Although I cannot claim to have predicted the apparent victory in Kosovo, and although I deplore its muddled strategy and the government’s failure to put its case before the public, I do feel some sympathy for the foreign policy behind it. This way of waging war lacks the “dignity” of the old methods, but what is newer and less violent will always be less dignified than older, more sacrificial procedures, just as Athenian tragedy is more dignified than the entertainments of our era. Even the lack of strategic planning is not a simple negative.

To forestall objections, let us stipulate that NATO did indeed achieve victory, that concessions to Milosevic, such as not permitting NATO troops into Yugoslavia proper, are not signs of a sell-out, and that, whatever their sufferings, the Albanian Kosovars will eventually enjoy greater autonomy and a more productive economy than if the war had not taken place. Even if these assertions turn out to be utopian, it is still worthwhile formulating a model of what victory would have been like, if only to help us understand what prevented the model from being realized.

Watching a film like Saving Private Ryan (see Chronicle 147) gives one an appreciation of the heroism of war in its final incarnation. The American soldier as typified by John Miller doesn’t want to be there, gives no thought to why he is there,  knows only that he must remain there until the job is done. This is not, as certain superficial critics have suggested, a failing either of Miller, of the Allied cause in WW II, or of the film. The point is that Miller’s acceptance perinde ac cadaver of his country’s aims in the war is a condition that, as an educated man (Miller is a history teacher), he has examined and accepted, but that has no relevance to the day-to-day fighting in which he is engaged. The last “real” war, fought to the finish with the maximal weapons at hand, was also arguably the most just and necessary of all wars as well as the most violent and wantonly destructive. Perhaps Dresden was unnecessary; it is difficult to argue that Hiroshima was unnecessary. It is as though these horrors of WW II offer as their excuse that they make explicit the meaning of what WW I had claimed to be–and it is not only ignorant undergraduates who confound the two–“the war to end all wars.”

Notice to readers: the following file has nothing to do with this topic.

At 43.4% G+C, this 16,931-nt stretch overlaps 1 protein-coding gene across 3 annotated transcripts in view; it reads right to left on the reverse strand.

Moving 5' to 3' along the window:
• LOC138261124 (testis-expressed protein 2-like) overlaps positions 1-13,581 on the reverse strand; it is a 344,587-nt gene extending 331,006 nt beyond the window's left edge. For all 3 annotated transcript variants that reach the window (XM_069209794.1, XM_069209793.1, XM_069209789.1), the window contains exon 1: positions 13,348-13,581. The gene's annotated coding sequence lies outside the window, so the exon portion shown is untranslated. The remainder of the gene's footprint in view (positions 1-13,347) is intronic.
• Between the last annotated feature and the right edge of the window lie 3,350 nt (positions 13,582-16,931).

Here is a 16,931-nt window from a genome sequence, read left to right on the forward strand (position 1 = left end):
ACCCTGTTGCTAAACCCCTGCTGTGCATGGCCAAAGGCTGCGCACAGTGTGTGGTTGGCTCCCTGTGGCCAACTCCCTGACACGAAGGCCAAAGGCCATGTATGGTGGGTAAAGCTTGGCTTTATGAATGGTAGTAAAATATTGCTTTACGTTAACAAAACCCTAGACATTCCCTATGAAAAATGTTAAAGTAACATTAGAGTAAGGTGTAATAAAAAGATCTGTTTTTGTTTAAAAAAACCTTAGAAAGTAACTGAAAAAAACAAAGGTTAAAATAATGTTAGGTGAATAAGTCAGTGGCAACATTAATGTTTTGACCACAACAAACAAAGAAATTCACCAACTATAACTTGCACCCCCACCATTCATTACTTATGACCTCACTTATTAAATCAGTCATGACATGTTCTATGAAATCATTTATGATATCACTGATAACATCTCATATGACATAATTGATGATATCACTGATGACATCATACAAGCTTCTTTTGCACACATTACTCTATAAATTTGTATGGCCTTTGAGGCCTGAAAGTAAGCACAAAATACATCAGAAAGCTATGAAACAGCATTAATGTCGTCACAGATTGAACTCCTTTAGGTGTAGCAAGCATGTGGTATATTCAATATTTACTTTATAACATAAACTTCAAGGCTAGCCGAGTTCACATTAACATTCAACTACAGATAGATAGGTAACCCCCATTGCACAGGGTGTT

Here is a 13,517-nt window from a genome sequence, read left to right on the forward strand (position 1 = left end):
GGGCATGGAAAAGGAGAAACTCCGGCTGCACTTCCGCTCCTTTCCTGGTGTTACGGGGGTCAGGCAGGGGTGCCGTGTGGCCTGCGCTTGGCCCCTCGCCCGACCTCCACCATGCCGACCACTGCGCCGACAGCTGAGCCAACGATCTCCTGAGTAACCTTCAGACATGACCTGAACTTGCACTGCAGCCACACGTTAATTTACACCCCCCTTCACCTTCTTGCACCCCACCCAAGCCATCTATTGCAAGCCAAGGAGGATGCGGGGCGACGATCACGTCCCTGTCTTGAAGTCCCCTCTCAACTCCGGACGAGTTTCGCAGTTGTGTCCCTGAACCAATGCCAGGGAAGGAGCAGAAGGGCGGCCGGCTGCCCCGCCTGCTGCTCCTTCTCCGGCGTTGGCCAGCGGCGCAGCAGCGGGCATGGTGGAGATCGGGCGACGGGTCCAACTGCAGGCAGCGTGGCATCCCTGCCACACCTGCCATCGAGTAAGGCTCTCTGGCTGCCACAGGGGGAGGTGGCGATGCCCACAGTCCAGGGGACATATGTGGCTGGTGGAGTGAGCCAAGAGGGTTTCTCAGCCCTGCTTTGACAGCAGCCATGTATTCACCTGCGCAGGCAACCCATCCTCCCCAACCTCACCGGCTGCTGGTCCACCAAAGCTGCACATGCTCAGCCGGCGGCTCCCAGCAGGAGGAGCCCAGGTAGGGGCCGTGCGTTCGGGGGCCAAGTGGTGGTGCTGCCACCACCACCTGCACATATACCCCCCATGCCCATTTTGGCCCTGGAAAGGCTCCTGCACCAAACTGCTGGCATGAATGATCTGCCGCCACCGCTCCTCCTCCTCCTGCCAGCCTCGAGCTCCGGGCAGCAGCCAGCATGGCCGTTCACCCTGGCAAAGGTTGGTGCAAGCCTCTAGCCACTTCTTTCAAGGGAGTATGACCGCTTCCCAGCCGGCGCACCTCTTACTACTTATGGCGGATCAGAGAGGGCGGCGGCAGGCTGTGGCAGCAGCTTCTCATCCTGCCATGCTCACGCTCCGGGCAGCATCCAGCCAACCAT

The point of postwar military action, rather than to be heroic, is to drain war of its heroism by eliminating risk to one’s own troops while minimizing casualties to the adversary. Killing is no longer the aim but an accident of war, which has become, more truly than von Clausewitz ever imagined, an extension of diplomacy. That the bombing of Kosovo was begun without a long-term strategy for ground invasion reflects the uncertainties inherent in redefining an age-old institution. This minimalization of violence has nothing in common with a return to a “ritual” conception of war. Indeed, the most effective aspect of the military action in Yugoslavia was, as in WW II, its effect on civilian life, except that instead of carpet-bombing Belgrade, NATO contented itself with disturbing the electric grid and other necessities of civilized life. Such tactics would not work so well in Afghanistan, Rwanda, or North Korea; they are a tribute to Yugoslavia’s place in “Western civilization.” But the fact that they worked, in contravention of the expected analogy with the Londoners’ in WW II whose resolve was only strengthened by the bombs and V-2 rockets, reflects not merely the sophistication of the Yugoslav economy but the lack of stomach for sacrifice in a generation that, quite reasonably, no longer sees why such sacrifice should be necessary.